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15 maart 2011  Calcium Supplements Are Harmful [from McDougall newsletter]

 


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Calcium Supplements Are Harmful [from McDougall newsletter]

Hope I can stop explaining patients that is not advisable to take calcium as a supplement.

I sent e-mails about this issue already.

Homeopathic calcium [calcium carbonicum etc] is a total different issue , no connection with calcium supplements

 

Calcium Supplements Are Harmful [from McDougall newsletter]

Effect of calcium supplements on risk of myocardial infarction and cardiovascular events: meta-analysis by Mark J Bolland published in the July 2010 issue of the British Medical Journal found, “Calcium supplements (without coadministered vitamin D) are associated with an increased risk of myocardial infarction. As calcium supplements are widely used these modest increases in risk of cardiovascular disease might translate into a large burden of disease in the population. A reassessment of the role of calcium supplements in the management of osteoporosis is warranted.”1 This analysis consisted of 12,000 participants from 11 randomized controlled trials. Calcium supplements were associated with about a 30% relative increase in the incidence of myocardial infarction and small increases in the risk of stroke and overall mortality. The authors’ simplified summary of the effects was, “treatment of 1000 people with calcium for five years would cause an additional 14 myocardial infarctions, 10 strokes, and 13 deaths, and prevent 26 fractures.”

Comment: Calcium supplements, given alone, improve bone mineral density, but have little benefit in reducing the risk of fractures and might even increase the risk of fractures.2,3 Likely any benefits that they do provide are because of the alkalinizing effects of the supplement.4 For example, a commonly consumed supplement for bone health is the antacid TUMS, which is calcium carbonate. Rather than the benefits coming from the calcium (the cation), they are from the carbonate (the anion). The carbonate neutralizes the loads of dietary acids that are consumed from the Western diet in the form of meats, poultry, fish, and cheese. These dietary acids would, if not for the antacid supplement, dissolve the bones (to release alkaline materials) and eventually cause osteoporosis. Other antacids, without calcium, such a sodium bicarbonate and aluminum hydroxide, would have similar benefits on neutralizing dietary acids and preventing bone loss.

In addition to being ineffective for preventing fractures, this study suggests taking calcium supplements would increase your risk of disease and death. There is no plausible explanation for why this would occur; however, there is circumstantial evidence that this may be the case. Primary hyperparathyroidism, a condition in which serum calcium levels are raised, is associated with an increased risk of cardiovascular events and death. Most concerning is the finding that calcium supplements accelerate blood vessel calcification and increase mortality in patients with renal failure.5-7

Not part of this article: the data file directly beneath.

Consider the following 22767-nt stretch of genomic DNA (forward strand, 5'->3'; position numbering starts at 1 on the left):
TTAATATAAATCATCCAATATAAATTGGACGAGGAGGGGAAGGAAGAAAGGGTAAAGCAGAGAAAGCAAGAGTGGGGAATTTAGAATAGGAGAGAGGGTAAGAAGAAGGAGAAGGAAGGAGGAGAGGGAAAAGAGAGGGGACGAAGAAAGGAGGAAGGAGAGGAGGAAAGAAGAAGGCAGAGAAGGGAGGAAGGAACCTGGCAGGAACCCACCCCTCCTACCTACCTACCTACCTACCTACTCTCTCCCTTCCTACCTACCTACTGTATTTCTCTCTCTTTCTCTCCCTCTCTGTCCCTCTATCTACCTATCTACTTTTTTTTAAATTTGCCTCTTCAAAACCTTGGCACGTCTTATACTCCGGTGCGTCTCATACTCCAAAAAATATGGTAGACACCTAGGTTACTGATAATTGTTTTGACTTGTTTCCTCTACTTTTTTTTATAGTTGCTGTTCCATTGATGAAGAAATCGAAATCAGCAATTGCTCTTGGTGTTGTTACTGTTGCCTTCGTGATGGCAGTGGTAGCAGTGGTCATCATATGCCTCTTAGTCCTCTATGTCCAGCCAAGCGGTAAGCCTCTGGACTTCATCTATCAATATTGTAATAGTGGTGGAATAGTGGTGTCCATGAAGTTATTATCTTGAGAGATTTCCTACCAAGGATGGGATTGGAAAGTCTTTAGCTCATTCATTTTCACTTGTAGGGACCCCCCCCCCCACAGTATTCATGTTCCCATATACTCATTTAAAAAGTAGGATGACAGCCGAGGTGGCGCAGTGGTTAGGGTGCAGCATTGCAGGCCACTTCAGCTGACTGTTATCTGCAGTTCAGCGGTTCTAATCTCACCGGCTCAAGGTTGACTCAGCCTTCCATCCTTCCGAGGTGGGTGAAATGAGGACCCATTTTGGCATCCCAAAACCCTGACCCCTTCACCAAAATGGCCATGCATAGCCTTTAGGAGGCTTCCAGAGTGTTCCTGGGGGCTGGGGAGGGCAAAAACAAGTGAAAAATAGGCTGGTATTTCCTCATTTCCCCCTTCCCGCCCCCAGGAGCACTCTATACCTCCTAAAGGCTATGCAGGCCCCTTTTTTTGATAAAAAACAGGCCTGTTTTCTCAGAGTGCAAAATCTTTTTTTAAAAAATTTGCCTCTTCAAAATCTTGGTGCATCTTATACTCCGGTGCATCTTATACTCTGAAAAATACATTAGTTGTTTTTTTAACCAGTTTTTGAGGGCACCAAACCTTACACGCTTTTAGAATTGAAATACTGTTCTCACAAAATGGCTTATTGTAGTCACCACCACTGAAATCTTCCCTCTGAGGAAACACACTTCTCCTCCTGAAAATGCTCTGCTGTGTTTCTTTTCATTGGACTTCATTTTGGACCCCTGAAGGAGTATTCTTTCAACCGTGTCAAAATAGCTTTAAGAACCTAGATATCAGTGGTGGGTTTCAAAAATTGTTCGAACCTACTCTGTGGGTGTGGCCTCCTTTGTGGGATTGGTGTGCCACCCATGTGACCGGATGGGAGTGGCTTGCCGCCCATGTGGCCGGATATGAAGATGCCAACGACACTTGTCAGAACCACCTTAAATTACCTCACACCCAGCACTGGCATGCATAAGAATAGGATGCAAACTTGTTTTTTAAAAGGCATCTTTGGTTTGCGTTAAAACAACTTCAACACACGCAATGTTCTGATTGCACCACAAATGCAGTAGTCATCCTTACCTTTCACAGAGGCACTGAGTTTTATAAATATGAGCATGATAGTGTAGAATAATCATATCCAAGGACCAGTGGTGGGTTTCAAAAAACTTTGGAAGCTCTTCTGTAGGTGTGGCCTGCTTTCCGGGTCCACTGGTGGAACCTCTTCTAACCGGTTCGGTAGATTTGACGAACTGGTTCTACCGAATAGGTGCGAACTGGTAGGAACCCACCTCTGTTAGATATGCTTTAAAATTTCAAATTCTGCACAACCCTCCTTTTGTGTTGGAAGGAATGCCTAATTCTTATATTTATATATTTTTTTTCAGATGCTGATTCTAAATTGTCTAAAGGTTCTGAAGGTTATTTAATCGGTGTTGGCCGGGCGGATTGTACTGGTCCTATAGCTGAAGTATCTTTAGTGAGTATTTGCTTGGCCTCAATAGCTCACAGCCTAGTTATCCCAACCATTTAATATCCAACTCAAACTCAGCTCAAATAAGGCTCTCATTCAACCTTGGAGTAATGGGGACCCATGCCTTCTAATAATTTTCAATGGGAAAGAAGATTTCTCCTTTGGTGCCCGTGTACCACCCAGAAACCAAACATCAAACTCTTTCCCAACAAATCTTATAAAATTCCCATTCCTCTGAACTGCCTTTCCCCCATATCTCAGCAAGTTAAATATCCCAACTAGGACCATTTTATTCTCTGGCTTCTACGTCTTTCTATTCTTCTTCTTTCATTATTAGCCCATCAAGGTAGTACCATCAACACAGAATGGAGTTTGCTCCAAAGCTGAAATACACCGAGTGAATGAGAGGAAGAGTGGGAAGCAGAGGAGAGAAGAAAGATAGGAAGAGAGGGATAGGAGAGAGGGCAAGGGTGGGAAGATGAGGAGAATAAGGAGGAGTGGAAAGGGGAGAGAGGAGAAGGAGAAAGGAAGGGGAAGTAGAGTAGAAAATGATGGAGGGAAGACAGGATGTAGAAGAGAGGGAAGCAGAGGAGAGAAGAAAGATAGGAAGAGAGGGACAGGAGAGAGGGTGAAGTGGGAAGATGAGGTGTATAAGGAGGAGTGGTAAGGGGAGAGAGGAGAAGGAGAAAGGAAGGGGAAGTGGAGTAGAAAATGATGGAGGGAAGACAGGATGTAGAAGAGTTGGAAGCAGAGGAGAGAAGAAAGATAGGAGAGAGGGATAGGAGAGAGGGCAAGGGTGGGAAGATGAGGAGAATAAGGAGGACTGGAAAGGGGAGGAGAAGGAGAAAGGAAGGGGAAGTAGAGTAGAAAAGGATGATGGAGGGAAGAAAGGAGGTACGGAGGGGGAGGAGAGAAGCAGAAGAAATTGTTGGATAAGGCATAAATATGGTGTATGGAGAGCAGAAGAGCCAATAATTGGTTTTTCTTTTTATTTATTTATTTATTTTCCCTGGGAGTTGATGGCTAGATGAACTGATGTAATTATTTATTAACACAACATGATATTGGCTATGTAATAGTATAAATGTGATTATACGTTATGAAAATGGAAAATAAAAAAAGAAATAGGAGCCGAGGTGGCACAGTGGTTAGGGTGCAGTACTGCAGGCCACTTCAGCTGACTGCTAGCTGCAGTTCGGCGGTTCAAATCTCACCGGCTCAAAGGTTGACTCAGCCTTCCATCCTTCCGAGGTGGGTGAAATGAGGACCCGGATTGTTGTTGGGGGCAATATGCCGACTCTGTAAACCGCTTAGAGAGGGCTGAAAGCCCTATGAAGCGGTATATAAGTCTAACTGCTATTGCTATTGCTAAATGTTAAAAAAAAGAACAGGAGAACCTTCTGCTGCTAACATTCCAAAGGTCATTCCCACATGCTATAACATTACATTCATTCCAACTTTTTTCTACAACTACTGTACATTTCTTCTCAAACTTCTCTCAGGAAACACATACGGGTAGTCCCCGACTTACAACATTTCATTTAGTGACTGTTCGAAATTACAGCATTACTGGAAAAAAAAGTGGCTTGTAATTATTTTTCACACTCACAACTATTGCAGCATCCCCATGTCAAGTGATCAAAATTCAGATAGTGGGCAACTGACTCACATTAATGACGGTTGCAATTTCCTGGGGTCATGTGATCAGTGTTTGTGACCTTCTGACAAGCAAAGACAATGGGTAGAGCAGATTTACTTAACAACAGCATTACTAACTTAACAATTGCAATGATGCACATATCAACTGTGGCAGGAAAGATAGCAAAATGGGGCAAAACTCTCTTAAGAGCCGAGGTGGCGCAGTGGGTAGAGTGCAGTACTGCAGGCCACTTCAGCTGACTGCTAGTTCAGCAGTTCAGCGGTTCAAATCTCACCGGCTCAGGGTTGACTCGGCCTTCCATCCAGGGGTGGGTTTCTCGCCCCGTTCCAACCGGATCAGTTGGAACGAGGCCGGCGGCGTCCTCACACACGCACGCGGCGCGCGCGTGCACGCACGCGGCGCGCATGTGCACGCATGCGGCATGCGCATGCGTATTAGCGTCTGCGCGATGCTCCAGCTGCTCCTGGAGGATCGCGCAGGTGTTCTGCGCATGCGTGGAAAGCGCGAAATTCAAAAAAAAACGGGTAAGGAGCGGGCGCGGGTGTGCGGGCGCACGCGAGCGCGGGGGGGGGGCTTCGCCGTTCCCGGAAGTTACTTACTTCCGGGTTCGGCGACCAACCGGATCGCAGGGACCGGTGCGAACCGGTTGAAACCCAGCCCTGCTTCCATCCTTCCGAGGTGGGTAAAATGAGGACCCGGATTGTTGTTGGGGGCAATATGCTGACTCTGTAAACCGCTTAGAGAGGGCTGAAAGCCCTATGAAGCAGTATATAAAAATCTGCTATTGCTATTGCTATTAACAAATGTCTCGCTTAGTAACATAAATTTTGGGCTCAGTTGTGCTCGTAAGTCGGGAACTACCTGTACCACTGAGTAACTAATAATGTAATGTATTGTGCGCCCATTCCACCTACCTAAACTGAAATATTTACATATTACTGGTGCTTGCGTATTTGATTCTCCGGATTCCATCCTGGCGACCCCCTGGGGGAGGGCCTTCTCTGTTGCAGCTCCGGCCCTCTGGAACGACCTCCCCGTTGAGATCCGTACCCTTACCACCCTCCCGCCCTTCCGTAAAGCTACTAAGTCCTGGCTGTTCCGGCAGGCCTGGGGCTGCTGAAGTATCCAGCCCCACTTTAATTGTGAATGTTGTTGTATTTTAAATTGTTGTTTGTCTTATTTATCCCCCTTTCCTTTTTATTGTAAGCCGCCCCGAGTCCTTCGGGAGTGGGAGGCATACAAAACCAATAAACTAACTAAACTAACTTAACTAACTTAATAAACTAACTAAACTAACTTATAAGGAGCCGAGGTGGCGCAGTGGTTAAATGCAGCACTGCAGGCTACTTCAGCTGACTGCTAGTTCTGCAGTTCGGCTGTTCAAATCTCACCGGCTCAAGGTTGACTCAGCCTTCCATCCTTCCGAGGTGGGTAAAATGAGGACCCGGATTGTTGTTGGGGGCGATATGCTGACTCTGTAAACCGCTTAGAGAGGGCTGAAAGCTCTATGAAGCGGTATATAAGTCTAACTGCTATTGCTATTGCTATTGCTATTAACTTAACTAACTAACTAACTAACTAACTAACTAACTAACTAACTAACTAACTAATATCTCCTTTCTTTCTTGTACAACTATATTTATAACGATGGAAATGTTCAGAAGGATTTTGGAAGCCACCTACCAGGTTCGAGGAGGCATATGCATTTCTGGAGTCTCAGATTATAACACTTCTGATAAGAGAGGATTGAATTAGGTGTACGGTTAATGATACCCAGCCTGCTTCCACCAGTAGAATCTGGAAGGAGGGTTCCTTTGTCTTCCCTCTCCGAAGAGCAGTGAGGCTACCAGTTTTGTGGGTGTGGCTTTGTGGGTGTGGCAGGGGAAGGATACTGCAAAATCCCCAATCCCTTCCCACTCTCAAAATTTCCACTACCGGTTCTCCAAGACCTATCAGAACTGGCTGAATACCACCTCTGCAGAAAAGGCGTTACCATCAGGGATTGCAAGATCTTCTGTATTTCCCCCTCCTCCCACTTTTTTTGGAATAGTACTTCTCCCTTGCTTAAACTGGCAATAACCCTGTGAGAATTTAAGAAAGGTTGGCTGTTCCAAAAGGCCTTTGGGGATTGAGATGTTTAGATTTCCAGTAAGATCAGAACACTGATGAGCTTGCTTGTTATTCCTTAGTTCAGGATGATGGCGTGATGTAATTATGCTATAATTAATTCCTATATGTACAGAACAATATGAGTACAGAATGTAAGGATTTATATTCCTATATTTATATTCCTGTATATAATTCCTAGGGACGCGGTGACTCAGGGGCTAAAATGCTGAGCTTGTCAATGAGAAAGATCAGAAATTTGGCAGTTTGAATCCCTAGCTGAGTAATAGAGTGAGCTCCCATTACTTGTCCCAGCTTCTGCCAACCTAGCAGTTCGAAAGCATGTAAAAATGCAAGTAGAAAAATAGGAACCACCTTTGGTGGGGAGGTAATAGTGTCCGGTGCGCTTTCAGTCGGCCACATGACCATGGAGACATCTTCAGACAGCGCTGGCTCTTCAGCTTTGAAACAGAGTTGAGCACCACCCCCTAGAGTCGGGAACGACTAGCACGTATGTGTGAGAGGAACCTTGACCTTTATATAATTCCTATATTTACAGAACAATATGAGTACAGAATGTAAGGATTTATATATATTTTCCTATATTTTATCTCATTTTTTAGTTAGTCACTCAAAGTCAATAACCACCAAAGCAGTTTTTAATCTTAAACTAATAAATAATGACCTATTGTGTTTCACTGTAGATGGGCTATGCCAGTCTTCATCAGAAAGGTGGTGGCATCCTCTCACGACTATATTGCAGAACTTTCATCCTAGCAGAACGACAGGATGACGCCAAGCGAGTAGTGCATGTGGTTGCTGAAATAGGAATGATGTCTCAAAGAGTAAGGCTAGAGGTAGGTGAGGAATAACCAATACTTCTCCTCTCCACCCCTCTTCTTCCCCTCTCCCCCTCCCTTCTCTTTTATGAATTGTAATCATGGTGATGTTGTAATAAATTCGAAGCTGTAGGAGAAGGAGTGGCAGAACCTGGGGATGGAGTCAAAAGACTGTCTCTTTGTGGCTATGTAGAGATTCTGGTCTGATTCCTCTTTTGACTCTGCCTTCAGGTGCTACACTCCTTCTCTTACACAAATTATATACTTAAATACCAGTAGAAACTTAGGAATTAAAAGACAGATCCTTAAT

Certainly, taking isolated concentrated minerals, such as calcium, creates physiological imbalances in the body. Immediately after consuming calcium supplements the calcium in the blood increases. Thereafter, the body must adjust to this large burden of minerals. One of the adverse effects appears to be artery damage. Multiple studies have demonstrated taking isolated concentrated nutrients, such as vitamins (beta-carotene, folic acid, and vitamin E), increases the risk of cancer, heart disease, and death. Just to be on the safe side, my recommendation is to consume calcium only from its most natural sources: plants. (Calcium originates in the ground, and then is taken up by various plants. Cows and people get their calcium from plants.)

1) Bolland MJ, Avenell A, Baron JA, Grey A, MacLennan GS, Gamble GD, Reid IR. Effect of calcium supplements on risk of myocardial infarction and cardiovascular events: meta-analysis. BMJ.2010 Jul 29;341:c3691. doi: 10.1136/bmj.c3691 [http://www.bmj.com/content/341/bmj.c3691.long]

2. Tang BM, Eslick GD, Nowson C, Smith C, Bensoussan A. Use of calcium or calcium in combination with vitamin D supplementation to prevent fractures and bone loss in people aged 50 years and older: a meta-analysis. Lancet. 2007 Aug 25;370(9588):657-66.

3) Reid IR, Bolland MJ, Grey A. Effect of calcium supplementation on hip fractures. Osteoporos Int.2008 Aug;19(8):1119-23.

4) Maurer M, Riesen W, Muser J, Hulter HN, Krapf R. Neutralization of Western diet inhibits bone resorption independently of K intake and reduces cortisol secretion in humans. Am J Physiol Renal Physiol. 2003 Jan;284(1):F32-40.

5) Goodman WG, Goldin J, Kuizon BD, Yoon C, Gales B, Sider D, et al. Coronary-artery calcification in young adults with end-stage renal disease who are undergoing dialysis. N Engl J Med.2000;342:1478-83.

6) Block GA, Raggi P, Bellasi A, Kooienga L, Spiegel DM. Mortality effect of coronary calcification and phosphate binder choice in incident hemodialysis patients. Kidney Int. 2007;71:438-41.

7) Russo D, Miranda I, Ruocco C, Battaglia Y, Buonanno E, Manzi S, et al. The progression of coronary artery calcification in predialysis patients on calcium carbonate or sevelamer. Kidney Int.2007;72:1255-61.